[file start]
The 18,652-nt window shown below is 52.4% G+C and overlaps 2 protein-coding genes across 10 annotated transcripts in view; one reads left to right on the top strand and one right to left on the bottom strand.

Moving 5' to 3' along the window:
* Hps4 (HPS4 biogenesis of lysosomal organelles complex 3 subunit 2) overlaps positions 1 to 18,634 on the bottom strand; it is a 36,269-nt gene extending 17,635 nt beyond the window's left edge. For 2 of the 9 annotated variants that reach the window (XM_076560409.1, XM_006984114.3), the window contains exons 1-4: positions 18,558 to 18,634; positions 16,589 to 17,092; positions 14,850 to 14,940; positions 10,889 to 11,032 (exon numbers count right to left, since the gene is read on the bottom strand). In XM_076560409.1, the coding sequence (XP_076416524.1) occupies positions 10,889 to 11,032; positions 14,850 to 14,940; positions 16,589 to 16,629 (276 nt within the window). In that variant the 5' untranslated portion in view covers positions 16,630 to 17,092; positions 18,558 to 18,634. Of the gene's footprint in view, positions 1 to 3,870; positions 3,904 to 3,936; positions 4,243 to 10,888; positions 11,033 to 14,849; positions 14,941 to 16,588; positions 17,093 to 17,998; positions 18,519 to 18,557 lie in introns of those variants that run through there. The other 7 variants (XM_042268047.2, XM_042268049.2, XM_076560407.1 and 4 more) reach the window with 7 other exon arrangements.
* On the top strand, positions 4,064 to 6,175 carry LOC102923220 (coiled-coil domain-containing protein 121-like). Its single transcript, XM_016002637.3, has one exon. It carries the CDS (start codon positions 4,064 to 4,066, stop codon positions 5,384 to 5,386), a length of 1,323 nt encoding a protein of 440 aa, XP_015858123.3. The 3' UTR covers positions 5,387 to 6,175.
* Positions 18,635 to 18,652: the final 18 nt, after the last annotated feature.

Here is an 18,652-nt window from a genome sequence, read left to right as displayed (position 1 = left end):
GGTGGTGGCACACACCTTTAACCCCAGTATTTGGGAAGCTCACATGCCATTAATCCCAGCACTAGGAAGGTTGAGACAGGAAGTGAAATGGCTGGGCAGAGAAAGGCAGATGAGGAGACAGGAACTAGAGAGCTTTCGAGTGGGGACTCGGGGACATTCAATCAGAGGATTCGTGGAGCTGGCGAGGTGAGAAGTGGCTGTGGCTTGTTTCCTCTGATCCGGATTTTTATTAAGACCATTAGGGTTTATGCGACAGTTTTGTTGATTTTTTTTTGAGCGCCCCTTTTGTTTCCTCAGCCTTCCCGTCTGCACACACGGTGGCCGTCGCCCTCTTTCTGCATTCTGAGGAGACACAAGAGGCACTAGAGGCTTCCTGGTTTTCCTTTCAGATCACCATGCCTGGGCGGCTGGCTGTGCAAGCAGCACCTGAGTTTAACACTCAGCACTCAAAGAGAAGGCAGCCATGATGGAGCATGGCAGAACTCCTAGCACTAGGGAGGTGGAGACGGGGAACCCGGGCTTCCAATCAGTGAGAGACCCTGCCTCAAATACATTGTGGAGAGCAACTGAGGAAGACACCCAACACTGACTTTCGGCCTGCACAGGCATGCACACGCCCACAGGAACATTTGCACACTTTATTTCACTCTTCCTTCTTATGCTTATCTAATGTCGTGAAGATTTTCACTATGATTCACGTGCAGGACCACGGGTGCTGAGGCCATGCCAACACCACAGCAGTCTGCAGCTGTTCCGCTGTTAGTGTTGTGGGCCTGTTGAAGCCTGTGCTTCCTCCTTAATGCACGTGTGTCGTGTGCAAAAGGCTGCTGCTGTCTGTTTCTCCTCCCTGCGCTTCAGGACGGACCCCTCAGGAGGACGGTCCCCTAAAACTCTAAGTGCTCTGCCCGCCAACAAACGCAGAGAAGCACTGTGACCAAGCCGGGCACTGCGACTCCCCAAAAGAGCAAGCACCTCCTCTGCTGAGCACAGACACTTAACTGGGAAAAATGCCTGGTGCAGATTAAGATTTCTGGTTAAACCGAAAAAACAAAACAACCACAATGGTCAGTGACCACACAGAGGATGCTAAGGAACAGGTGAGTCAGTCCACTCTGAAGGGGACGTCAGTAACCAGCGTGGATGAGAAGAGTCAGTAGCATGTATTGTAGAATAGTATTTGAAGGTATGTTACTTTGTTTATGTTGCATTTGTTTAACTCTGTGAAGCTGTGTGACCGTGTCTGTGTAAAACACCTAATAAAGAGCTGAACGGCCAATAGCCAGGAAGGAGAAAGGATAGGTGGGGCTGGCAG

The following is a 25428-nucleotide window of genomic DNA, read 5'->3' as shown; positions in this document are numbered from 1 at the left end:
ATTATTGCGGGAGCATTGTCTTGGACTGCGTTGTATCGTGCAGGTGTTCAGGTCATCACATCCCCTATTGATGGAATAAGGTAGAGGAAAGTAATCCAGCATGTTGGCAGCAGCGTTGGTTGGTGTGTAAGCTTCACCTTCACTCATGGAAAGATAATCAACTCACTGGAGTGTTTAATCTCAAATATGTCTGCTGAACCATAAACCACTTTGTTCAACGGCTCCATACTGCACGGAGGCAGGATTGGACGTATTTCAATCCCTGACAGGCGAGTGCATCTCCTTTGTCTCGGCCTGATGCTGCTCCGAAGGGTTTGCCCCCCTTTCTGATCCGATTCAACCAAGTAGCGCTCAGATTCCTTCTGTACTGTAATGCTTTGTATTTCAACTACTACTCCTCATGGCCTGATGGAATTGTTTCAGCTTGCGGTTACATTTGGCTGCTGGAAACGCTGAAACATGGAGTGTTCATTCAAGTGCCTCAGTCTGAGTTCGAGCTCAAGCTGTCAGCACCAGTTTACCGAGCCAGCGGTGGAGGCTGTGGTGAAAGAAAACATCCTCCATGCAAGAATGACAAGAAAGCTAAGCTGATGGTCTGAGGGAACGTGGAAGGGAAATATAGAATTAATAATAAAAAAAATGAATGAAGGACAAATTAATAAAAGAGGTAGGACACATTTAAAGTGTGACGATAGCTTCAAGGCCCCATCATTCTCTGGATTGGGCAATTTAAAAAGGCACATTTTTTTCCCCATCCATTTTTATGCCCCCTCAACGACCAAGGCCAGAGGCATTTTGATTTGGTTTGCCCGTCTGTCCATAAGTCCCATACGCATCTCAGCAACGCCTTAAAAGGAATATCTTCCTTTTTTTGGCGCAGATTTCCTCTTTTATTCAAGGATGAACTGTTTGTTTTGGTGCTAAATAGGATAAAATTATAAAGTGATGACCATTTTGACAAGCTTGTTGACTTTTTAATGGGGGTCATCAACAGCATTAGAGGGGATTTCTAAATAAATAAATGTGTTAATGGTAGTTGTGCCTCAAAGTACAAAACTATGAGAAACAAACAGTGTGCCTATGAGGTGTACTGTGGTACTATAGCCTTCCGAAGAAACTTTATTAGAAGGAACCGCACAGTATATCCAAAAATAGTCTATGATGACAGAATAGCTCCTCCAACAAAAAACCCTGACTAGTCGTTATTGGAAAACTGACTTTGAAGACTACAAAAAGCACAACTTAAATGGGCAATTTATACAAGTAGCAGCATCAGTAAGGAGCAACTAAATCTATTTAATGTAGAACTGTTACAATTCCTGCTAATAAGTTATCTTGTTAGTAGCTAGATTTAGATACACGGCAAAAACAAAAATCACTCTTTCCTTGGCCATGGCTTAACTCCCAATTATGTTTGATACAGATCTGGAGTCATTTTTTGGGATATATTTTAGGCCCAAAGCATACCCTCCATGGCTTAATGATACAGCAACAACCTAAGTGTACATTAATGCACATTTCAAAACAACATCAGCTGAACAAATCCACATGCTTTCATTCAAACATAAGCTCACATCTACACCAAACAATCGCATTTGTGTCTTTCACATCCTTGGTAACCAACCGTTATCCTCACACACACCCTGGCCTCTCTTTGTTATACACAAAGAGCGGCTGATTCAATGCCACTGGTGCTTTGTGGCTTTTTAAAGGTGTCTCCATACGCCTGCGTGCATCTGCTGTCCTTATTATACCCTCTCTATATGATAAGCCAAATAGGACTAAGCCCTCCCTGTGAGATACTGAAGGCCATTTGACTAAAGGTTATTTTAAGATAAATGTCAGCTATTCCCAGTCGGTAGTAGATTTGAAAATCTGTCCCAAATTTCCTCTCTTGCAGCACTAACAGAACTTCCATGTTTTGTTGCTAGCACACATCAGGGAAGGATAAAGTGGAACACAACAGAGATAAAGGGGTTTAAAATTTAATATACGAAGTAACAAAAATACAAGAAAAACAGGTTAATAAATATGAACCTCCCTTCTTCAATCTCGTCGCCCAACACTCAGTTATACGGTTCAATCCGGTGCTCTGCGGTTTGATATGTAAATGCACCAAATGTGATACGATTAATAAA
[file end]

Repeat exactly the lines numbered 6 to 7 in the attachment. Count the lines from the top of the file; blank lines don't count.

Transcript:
Here is an 18,652-nt window from a genome sequence, read left to right as displayed (position 1 = left end):
GGTGGTGGCACACACCTTTAACCCCAGTATTTGGGAAGCTCACATGCCATTAATCCCAGCACTAGGAAGGTTGAGACAGGAAGTGAAATGGCTGGGCAGAGAAAGGCAGATGAGGAGACAGGAACTAGAGAGCTTTCGAGTGGGGACTCGGGGACATTCAATCAGAGGATTCGTGGAGCTGGCGAGGTGAGAAGTGGCTGTGGCTTGTTTCCTCTGATCCGGATTTTTATTAAGACCATTAGGGTTTATGCGACAGTTTTGTTGATTTTTTTTTGAGCGCCCCTTTTGTTTCCTCAGCCTTCCCGTCTGCACACACGGTGGCCGTCGCCCTCTTTCTGCATTCTGAGGAGACACAAGAGGCACTAGAGGCTTCCTGGTTTTCCTTTCAGATCACCATGCCTGGGCGGCTGGCTGTGCAAGCAGCACCTGAGTTTAACACTCAGCACTCAAAGAGAAGGCAGCCATGATGGAGCATGGCAGAACTCCTAGCACTAGGGAGGTGGAGACGGGGAACCCGGGCTTCCAATCAGTGAGAGACCCTGCCTCAAATACATTGTGGAGAGCAACTGAGGAAGACACCCAACACTGACTTTCGGCCTGCACAGGCATGCACACGCCCACAGGAACATTTGCACACTTTATTTCACTCTTCCTTCTTATGCTTATCTAATGTCGTGAAGATTTTCACTATGATTCACGTGCAGGACCACGGGTGCTGAGGCCATGCCAACACCACAGCAGTCTGCAGCTGTTCCGCTGTTAGTGTTGTGGGCCTGTTGAAGCCTGTGCTTCCTCCTTAATGCACGTGTGTCGTGTGCAAAAGGCTGCTGCTGTCTGTTTCTCCTCCCTGCGCTTCAGGACGGACCCCTCAGGAGGACGGTCCCCTAAAACTCTAAGTGCTCTGCCCGCCAACAAACGCAGAGAAGCACTGTGACCAAGCCGGGCACTGCGACTCCCCAAAAGAGCAAGCACCTCCTCTGCTGAGCACAGACACTTAACTGGGAAAAATGCCTGGTGCAGATTAAGATTTCTGGTTAAACCGAAAAAACAAAACAACCACAATGGTCAGTGACCACACAGAGGATGCTAAGGAACAGGTGAGTCAGTCCACTCTGAAGGGGACGTCAGTAACCAGCGTGGATGAGAAGAGTCAGTAGCATGTATTGTAGAATAGTATTTGAAGGTATGTTACTTTGTTTATGTTGCATTTGTTTAACTCTGTGAAGCTGTGTGACCGTGTCTGTGTAAAACACCTAATAAAGAGCTGAACGGCCAATAGCCAGGAAGGAGAAAGGATAGGTGGGGCTGGCAG